Are Republican and Democratic brains like Yin and Yang?

republican_democrat_yin_yang_journal-aSome people posit that the Republican brain and the Democratic brain complement one another, somewhat like yin and yang. The theory would be that liberal people bring to a society a full measure of empathy, reason, and fairness. Conservatives bring order, structure, and rules. Together there is a harmonious and smooth functioning society.

I’m a little suspicious of this notion, thinking that it is more wish than fact. If it was true, why would American political officials have such difficulty in reaching bi-partisan agreements? Why is the mood in politics angry and the decorum something other than civil? The theory of yin and yang among progressives and conservatives is also based on a tenet of equivalence between progressive and conservative points of view.

Taking a generous perspective on this, we can say that Americans are hell-bent on fairness, making sure that each side of an argument gets ample opportunity to present its case. The problem with this point of view is that it doesn’t allow us to take a critical look at the equivalencies. Are they valid or are they false?

Some false equivalencies are easy to detect. Would it be wise to allow equal time for the argument that 1+1=3 as well as for 1+1=2? Perhaps it would be okay in a philosophy course or higher math class, but not in common discourse. Would it be wise to allow equal time to the theories of evolution and creationism? This is where the rubber begins to meet the road. Those people who consider modern science as part of evidenced-based thinking would say that there is far greater empirical evidence supporting evolution. Put bluntly, evolutionists see thinking as trumping believing. On a different issue, like having the government be the employer of last resort, progressives see how evidence has substantiated this claim; conservatives often deny the data.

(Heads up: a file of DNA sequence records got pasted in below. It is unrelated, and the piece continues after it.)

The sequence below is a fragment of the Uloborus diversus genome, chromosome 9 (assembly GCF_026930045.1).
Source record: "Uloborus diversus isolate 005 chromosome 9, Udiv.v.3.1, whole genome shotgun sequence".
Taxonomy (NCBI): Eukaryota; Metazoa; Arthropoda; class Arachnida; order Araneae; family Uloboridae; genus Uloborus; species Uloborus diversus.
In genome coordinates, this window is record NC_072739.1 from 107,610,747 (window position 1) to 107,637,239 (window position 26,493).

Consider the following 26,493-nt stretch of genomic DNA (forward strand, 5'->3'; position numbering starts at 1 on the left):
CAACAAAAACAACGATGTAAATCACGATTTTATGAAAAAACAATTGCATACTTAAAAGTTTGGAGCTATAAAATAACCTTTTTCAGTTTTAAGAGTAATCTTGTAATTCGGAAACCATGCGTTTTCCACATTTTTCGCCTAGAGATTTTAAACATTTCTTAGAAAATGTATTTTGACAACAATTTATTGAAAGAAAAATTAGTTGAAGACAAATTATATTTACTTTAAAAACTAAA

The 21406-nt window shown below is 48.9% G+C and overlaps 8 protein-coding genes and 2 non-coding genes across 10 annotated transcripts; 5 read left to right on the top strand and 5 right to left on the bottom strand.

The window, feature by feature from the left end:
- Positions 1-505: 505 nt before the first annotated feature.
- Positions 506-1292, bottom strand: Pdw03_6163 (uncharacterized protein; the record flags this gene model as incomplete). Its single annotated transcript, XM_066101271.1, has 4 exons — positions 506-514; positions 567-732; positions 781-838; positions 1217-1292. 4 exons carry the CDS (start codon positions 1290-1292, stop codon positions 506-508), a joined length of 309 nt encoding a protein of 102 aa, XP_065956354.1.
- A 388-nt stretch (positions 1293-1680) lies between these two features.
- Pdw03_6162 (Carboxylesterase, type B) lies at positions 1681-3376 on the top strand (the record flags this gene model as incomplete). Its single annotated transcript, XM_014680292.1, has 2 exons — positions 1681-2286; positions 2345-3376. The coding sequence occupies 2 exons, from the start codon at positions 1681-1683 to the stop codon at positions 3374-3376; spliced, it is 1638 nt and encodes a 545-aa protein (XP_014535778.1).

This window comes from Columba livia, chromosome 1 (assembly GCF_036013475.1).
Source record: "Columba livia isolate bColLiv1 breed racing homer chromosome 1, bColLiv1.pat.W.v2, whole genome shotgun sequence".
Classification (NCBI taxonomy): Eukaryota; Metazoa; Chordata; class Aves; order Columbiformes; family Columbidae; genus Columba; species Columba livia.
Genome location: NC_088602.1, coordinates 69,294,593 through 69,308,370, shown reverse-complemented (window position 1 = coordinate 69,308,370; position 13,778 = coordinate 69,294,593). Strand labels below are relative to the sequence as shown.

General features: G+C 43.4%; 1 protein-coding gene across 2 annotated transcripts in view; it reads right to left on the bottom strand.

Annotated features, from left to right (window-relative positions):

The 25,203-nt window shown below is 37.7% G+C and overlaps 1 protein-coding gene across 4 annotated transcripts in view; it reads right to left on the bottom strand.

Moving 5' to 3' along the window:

According Chris Mooney, author of The Republican Brain, there are times when Democrats let emotion overcome the science. This can be true in cases like purity in food selection or opposition to fracking. Liberals get locked in positions and mimic conservative behavior in not being open to new information.

But by and large it is the Republicans who are more dug in and recalcitrant. We see this time and again when they object to “common sense” solutions to reduce the easy access Americans have to guns. Frequently Republicans think, “You’re out to get me; to take all my guns away,” when progressives say, “No, we just want to make it more difficult for those who are threats to our society to be able to legally secure guns.”

The press frequently sees these two sides as equivalent. Essentially, they are saying that the rights of gun owners are equal to those who went to reduce homicide, suicide, and serious injury by gunfire. But this is a false equivalency. The rights of gun owners are not really under assault. The ambiguous Second Amendment has enough leverage for conservatives that those who have guns will be able to keep them, as well as other people like them for the foreseeable future.

Second, an effort by gun opponents to disarm Americans would be fruitless. Gun owners are not threatened by reasonable restrictions to keep guns from legally falling into the hands of people who would use them to harm others or themselves.

The mainstream media thinks that it is doing a public service by presenting “both sides” of the gun issue in a “fair and balanced” way. But the arguments from those who favor gun control are much more logical and conditioned on empathy. The conservatives’ arguments about the Second Amendment have become a smoke screen to protect gun manufacturers from having sales controlled, or for them to assume a measure of liability for the destructive ways in which guns are used.

There is not the yin and yang of harmony between gun enthusiasts and those favoring gun control. The gun owners to not “protect” the rest of us while those favoring gun control ensure a fair and just society. Progressives do not want to have their primary form of protection to be from someone with a gun. Similarly, conservatives will not subscribe to the progressive idea of fairness and justice.

We have to acknowledge that we are a fractured society. At this particular time and in this particular place, the conservative forces have hamstrung virtually all efforts by progressives to promote a fairer and just society. It’s doubtful that conservatives feel a need to ratchet up the tension any greater than it is because they are currently winning. Progressives would be at fault if they chose to “go to war” with the conservatives, because (a) they would lose such a war, and (b) war is among the least favored instrument of change that there is to progressives.